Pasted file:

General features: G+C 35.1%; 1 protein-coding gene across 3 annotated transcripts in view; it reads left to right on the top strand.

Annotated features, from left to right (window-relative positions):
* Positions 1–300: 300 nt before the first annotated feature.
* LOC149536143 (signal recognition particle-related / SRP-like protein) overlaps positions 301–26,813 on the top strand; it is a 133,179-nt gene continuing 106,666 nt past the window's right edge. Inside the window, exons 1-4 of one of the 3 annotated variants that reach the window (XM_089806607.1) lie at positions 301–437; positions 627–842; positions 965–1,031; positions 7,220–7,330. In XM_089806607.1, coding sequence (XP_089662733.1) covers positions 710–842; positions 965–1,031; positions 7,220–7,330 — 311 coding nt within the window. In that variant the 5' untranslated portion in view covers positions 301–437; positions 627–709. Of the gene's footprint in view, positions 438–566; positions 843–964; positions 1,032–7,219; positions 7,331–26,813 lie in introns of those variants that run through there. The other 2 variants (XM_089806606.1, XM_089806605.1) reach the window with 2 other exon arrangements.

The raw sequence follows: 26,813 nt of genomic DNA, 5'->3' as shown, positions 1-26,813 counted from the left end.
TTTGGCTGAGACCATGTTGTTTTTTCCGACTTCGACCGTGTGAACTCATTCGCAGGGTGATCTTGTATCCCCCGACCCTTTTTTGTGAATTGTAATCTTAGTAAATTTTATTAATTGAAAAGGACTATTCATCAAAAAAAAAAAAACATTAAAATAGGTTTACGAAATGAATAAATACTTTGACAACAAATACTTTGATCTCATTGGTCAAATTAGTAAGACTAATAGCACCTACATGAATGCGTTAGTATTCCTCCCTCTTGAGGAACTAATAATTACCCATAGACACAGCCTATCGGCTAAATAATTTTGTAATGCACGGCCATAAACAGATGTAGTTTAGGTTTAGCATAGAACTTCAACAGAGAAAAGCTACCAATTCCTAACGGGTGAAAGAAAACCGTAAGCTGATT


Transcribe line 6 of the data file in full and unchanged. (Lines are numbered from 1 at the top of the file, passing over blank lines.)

TTTGGCTGAGACCATGTTGTTTTTTCCGACTTCGACCGTGTGAACTCATTCGCAGGGTGATCTTGTATCCCCCGACCCTTTTTTGTGAATTGTAATCTTAGTAAATTTTATTAATTGAAAAGGACTATTCATCAAAAAAAAAAAAACATTAAAATAGGTTTACGAAATGAATAAATACTTTGACAACAAATACTTTGATCTCATTGGTCAAATTAGTAAGACTAATAGCACCTACATGAATGCGTTAGTATTCCTCCCTCTTGAGGAACTAATAATTACCCATAGACACAGCCTATCGGCTAAATAATTTTGTAATGCACGGCCATAAACAGATGTAGTTTAGGTTTAGCATAGAACTTCAACAGAGAAAAGCTACCAATTCCTAACGGGTGAAAGAAAACCGTAAGCTGATT